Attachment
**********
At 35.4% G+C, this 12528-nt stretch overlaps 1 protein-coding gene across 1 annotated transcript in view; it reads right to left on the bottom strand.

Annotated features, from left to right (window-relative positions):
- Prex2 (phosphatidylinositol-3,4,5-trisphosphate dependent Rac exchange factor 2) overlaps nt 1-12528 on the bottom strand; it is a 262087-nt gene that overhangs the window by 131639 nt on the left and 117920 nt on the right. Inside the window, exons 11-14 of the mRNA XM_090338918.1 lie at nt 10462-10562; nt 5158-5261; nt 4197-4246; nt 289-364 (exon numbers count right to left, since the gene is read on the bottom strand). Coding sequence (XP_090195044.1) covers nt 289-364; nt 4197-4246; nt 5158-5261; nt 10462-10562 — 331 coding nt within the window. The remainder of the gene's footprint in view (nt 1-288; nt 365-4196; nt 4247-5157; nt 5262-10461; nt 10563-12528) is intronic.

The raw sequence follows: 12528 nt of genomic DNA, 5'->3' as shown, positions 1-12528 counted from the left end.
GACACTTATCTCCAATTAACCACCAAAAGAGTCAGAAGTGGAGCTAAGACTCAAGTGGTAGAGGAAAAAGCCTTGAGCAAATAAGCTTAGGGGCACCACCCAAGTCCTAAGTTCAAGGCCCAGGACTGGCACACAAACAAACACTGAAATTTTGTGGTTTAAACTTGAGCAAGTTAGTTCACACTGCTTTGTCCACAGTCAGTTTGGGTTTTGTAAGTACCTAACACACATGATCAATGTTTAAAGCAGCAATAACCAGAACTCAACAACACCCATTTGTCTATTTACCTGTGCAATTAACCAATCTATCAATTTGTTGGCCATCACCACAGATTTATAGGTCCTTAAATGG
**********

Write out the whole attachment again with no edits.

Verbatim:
At 35.4% G+C, this 12528-nt stretch overlaps 1 protein-coding gene across 1 annotated transcript in view; it reads right to left on the bottom strand.

Annotated features, from left to right (window-relative positions):
- Prex2 (phosphatidylinositol-3,4,5-trisphosphate dependent Rac exchange factor 2) overlaps nt 1-12528 on the bottom strand; it is a 262087-nt gene that overhangs the window by 131639 nt on the left and 117920 nt on the right. Inside the window, exons 11-14 of the mRNA XM_090338918.1 lie at nt 10462-10562; nt 5158-5261; nt 4197-4246; nt 289-364 (exon numbers count right to left, since the gene is read on the bottom strand). Coding sequence (XP_090195044.1) covers nt 289-364; nt 4197-4246; nt 5158-5261; nt 10462-10562 — 331 coding nt within the window. The remainder of the gene's footprint in view (nt 1-288; nt 365-4196; nt 4247-5157; nt 5262-10461; nt 10563-12528) is intronic.

The raw sequence follows: 12528 nt of genomic DNA, 5'->3' as shown, positions 1-12528 counted from the left end.
GACACTTATCTCCAATTAACCACCAAAAGAGTCAGAAGTGGAGCTAAGACTCAAGTGGTAGAGGAAAAAGCCTTGAGCAAATAAGCTTAGGGGCACCACCCAAGTCCTAAGTTCAAGGCCCAGGACTGGCACACAAACAAACACTGAAATTTTGTGGTTTAAACTTGAGCAAGTTAGTTCACACTGCTTTGTCCACAGTCAGTTTGGGTTTTGTAAGTACCTAACACACATGATCAATGTTTAAAGCAGCAATAACCAGAACTCAACAACACCCATTTGTCTATTTACCTGTGCAATTAACCAATCTATCAATTTGTTGGCCATCACCACAGATTTATAGGTCCTTAAATGG